FIGURE 5
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Figure 5. (A) Raman spectrum (1) and SERS spectrum of Ce6 solution (2) measured after mixing AuNRs (0.3 mL, 0.1 nM) with the Ce6 solution (0.3 mL, 1.2 μM). (B) (1) SERS spectrum of B16 cell nucleus with the enhancement of nuclear targeting nanoprobes (0.1 nM). (2) SERS spectrum of 1.0 nM of nuclear targeting nanoprobes.

In addition, to verify whether the SERS signals of targeted peptides on the nanoprobes would interfere in the results analysis of intranuclear components, we measured the SERS spectrum of the nuclear targeting probes (Figure 5B bottom curve). When the spectrum is compared with the nuclear SERS spectrum (Figure 5B top curve), despite several overlaps, most peaks are different, which indicates these nanoprobes have little interference in the spectral analysis of intranuclear biomolecules. This is consistent with our previous studies that the SERS spectra of the PEG, RGD, and NLS on the AuNRs are identifiable and distinguishable before and after they were in the cell nucleus (Liang et al., 2015; Deng et al., 2017; Shen et al., 2018).

With the aim of understanding the therapeutic mechanism of PDT, we monitored the dynamics of intranuclear components by SERS. Before the experiment, we measured the SERS spectra of several proteins and DNA, such as bovine serum albumin (BSA) and calf thymus DNA (the data were not given). The spectra suggested that the signal we measured in B16 cells came from proteins and DNA rather than small molecules. Then, to assess the reproducibility of the obtained SERS spectra, the SERS spectra of B16 cells treated with the AuNRs-PEG-NLS-RGD nanoprobes were recorded. There are five intranuclear SERS spectra shown in Figure 6A, which demonstrates better reproducibility of the SERS spectra. Besides, the SERS spectra of the B16 cell nucleus, which were co-cultured only with the AuNRs-PEG-NLS-RGD nanoprobes and then irradiated with a 650 nm LED array (18 mW/cm2) for 0, 1, 3, and 5 min, respectively, were acquired (Figure 6B). Apparently, the characteristic peaks are almost unchanged with the increase of the illumination time. These results demonstrate that the molecular information of the cell nucleus has no obvious changes when the cells were only treated with nuclear-targeted nanoprobes or light if the PS is absent.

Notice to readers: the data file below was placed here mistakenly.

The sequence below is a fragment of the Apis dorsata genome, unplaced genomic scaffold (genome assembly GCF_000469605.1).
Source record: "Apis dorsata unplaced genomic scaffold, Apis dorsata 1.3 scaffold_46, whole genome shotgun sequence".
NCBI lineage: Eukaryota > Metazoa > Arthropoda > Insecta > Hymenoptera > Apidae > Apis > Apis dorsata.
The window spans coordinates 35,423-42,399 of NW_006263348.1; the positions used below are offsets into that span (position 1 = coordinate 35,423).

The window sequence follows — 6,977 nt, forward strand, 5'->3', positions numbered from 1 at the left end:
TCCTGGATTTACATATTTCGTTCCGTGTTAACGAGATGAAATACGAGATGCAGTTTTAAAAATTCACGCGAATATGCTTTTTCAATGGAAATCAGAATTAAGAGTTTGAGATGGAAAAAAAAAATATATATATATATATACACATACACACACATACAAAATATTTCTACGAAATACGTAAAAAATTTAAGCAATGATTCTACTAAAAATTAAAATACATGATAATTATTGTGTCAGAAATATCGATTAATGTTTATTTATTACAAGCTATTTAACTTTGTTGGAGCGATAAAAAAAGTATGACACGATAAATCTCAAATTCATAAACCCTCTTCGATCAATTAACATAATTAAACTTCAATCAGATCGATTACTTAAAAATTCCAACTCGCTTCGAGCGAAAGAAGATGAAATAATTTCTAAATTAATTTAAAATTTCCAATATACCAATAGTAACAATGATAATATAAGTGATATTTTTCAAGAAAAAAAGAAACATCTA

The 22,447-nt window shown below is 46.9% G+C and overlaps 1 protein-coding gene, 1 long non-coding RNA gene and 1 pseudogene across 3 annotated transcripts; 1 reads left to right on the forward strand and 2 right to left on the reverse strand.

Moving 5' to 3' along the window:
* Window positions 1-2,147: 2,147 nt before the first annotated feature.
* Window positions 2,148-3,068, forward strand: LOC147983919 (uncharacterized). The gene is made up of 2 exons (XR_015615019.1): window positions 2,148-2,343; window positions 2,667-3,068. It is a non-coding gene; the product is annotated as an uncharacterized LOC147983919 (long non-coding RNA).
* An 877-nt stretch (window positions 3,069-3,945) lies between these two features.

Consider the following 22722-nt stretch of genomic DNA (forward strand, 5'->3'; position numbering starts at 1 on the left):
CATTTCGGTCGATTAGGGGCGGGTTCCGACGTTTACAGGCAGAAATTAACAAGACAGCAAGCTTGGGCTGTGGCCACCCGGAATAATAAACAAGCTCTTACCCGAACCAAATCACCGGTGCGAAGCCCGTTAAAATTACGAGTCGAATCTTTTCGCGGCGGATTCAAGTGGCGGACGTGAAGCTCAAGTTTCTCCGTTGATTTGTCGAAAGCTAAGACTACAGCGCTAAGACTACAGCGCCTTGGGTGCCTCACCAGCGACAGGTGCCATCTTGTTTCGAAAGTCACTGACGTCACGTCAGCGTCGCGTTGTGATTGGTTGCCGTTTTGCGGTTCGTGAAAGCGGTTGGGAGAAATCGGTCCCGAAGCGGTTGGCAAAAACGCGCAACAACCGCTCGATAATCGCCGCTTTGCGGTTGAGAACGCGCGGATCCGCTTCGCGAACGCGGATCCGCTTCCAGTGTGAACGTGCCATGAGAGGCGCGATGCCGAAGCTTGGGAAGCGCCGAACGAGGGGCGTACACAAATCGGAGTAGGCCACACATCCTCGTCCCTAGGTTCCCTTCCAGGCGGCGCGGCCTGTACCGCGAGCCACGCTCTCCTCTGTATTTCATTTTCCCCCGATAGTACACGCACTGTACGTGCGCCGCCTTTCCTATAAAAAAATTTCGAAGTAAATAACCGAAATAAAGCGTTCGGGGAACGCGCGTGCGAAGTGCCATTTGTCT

FIGURE 6
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Figure 6. Intranuclear SERS spectra of (A) five B16 cells cultured with 0.1 nM AuNRs-PEG-NLS-RGD for 12 h, (B) cells cultured with 0.1 nM of AuNRs-PEG-NLS-RGD for 12 h and then treated with 650 nm LED (18 mW/cm2) for 0, 1, 3, and 5 min, respectively and (C) B16 cells cultured with 0.1 nM AuNRs-PEG-NLS-RGD and 1.2 μM Ce6 for 12 h and then treated with 650 nm LED (18 mW/cm2) for 0, 1, 3, and 5 min, respectively. (D) Bright-field images of B16 cells cultured with 0.1 nM AuNRs-PEG-NLS-RGD and 1.2 μM of Ce6 for 12 h and then treated with 650 nm LED (18 mW/cm2) for 0, 1, 3, and 5 min, respectively.